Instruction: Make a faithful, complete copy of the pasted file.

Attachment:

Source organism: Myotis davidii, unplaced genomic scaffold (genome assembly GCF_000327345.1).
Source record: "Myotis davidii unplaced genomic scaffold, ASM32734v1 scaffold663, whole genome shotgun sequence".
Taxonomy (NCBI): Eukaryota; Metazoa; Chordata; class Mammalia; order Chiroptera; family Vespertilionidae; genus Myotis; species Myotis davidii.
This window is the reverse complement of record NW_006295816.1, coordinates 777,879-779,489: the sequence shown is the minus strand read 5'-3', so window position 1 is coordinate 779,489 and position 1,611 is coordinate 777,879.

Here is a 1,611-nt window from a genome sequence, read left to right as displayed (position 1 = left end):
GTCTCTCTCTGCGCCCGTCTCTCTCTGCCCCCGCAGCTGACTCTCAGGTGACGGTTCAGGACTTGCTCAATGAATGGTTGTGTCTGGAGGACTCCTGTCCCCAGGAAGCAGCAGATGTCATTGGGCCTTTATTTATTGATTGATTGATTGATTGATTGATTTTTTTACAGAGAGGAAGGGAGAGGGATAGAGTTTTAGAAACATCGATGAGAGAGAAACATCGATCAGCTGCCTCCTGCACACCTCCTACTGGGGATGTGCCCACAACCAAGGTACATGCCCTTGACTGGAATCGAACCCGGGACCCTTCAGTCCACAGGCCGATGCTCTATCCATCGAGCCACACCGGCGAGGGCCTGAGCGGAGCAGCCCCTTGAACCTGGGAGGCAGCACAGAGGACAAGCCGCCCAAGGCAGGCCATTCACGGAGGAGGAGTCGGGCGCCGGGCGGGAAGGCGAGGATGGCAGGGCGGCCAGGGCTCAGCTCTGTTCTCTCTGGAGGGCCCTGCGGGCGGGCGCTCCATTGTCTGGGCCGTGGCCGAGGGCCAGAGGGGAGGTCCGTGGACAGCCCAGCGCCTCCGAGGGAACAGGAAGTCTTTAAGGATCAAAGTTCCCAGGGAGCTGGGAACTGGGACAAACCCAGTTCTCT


Source organism: Myotis davidii, unplaced genomic scaffold (genome assembly GCF_000327345.1).
Source record: "Myotis davidii unplaced genomic scaffold, ASM32734v1 scaffold663, whole genome shotgun sequence".
Taxonomy (NCBI): Eukaryota; Metazoa; Chordata; class Mammalia; order Chiroptera; family Vespertilionidae; genus Myotis; species Myotis davidii.
This window is the reverse complement of record NW_006295816.1, coordinates 777,879-779,489: the sequence shown is the minus strand read 5'-3', so window position 1 is coordinate 779,489 and position 1,611 is coordinate 777,879.

Here is a 1,611-nt window from a genome sequence, read left to right as displayed (position 1 = left end):
GTCTCTCTCTGCGCCCGTCTCTCTCTGCCCCCGCAGCTGACTCTCAGGTGACGGTTCAGGACTTGCTCAATGAATGGTTGTGTCTGGAGGACTCCTGTCCCCAGGAAGCAGCAGATGTCATTGGGCCTTTATTTATTGATTGATTGATTGATTGATTGATTTTTTTACAGAGAGGAAGGGAGAGGGATAGAGTTTTAGAAACATCGATGAGAGAGAAACATCGATCAGCTGCCTCCTGCACACCTCCTACTGGGGATGTGCCCACAACCAAGGTACATGCCCTTGACTGGAATCGAACCCGGGACCCTTCAGTCCACAGGCCGATGCTCTATCCATCGAGCCACACCGGCGAGGGCCTGAGCGGAGCAGCCCCTTGAACCTGGGAGGCAGCACAGAGGACAAGCCGCCCAAGGCAGGCCATTCACGGAGGAGGAGTCGGGCGCCGGGCGGGAAGGCGAGGATGGCAGGGCGGCCAGGGCTCAGCTCTGTTCTCTCTGGAGGGCCCTGCGGGCGGGCGCTCCATTGTCTGGGCCGTGGCCGAGGGCCAGAGGGGAGGTCCGTGGACAGCCCAGCGCCTCCGAGGGAACAGGAAGTCTTTAAGGATCAAAGTTCCCAGGGAGCTGGGAACTGGGACAAACCCAGTTCTCT